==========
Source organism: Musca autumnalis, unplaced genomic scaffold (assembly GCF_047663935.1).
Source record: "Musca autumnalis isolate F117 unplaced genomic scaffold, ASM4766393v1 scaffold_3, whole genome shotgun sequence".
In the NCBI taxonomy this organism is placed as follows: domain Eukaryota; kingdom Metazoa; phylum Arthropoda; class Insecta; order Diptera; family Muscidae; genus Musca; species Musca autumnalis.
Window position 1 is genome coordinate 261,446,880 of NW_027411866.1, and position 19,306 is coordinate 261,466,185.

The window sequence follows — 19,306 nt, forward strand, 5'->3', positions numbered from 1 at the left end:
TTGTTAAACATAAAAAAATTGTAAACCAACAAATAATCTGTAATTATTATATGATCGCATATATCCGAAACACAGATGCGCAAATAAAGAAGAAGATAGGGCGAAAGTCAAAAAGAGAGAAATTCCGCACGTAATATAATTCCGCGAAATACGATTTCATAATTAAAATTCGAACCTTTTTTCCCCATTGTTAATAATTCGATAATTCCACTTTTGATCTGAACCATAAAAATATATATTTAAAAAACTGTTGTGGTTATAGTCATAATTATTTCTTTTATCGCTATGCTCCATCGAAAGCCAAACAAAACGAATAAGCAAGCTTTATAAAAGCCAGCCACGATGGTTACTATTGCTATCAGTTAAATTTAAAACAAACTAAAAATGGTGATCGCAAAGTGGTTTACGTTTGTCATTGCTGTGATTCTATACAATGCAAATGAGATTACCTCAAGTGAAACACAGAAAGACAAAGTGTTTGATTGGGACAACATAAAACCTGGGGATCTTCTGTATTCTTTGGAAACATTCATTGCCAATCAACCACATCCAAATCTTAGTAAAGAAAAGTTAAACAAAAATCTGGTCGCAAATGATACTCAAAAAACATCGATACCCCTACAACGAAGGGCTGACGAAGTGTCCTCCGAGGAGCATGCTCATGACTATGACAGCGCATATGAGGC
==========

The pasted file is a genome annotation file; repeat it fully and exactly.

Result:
Source organism: Musca autumnalis, unplaced genomic scaffold (assembly GCF_047663935.1).
Source record: "Musca autumnalis isolate F117 unplaced genomic scaffold, ASM4766393v1 scaffold_3, whole genome shotgun sequence".
In the NCBI taxonomy this organism is placed as follows: domain Eukaryota; kingdom Metazoa; phylum Arthropoda; class Insecta; order Diptera; family Muscidae; genus Musca; species Musca autumnalis.
Window position 1 is genome coordinate 261,446,880 of NW_027411866.1, and position 19,306 is coordinate 261,466,185.

The window sequence follows — 19,306 nt, forward strand, 5'->3', positions numbered from 1 at the left end:
TTGTTAAACATAAAAAAATTGTAAACCAACAAATAATCTGTAATTATTATATGATCGCATATATCCGAAACACAGATGCGCAAATAAAGAAGAAGATAGGGCGAAAGTCAAAAAGAGAGAAATTCCGCACGTAATATAATTCCGCGAAATACGATTTCATAATTAAAATTCGAACCTTTTTTCCCCATTGTTAATAATTCGATAATTCCACTTTTGATCTGAACCATAAAAATATATATTTAAAAAACTGTTGTGGTTATAGTCATAATTATTTCTTTTATCGCTATGCTCCATCGAAAGCCAAACAAAACGAATAAGCAAGCTTTATAAAAGCCAGCCACGATGGTTACTATTGCTATCAGTTAAATTTAAAACAAACTAAAAATGGTGATCGCAAAGTGGTTTACGTTTGTCATTGCTGTGATTCTATACAATGCAAATGAGATTACCTCAAGTGAAACACAGAAAGACAAAGTGTTTGATTGGGACAACATAAAACCTGGGGATCTTCTGTATTCTTTGGAAACATTCATTGCCAATCAACCACATCCAAATCTTAGTAAAGAAAAGTTAAACAAAAATCTGGTCGCAAATGATACTCAAAAAACATCGATACCCCTACAACGAAGGGCTGACGAAGTGTCCTCCGAGGAGCATGCTCATGACTATGACAGCGCATATGAGGC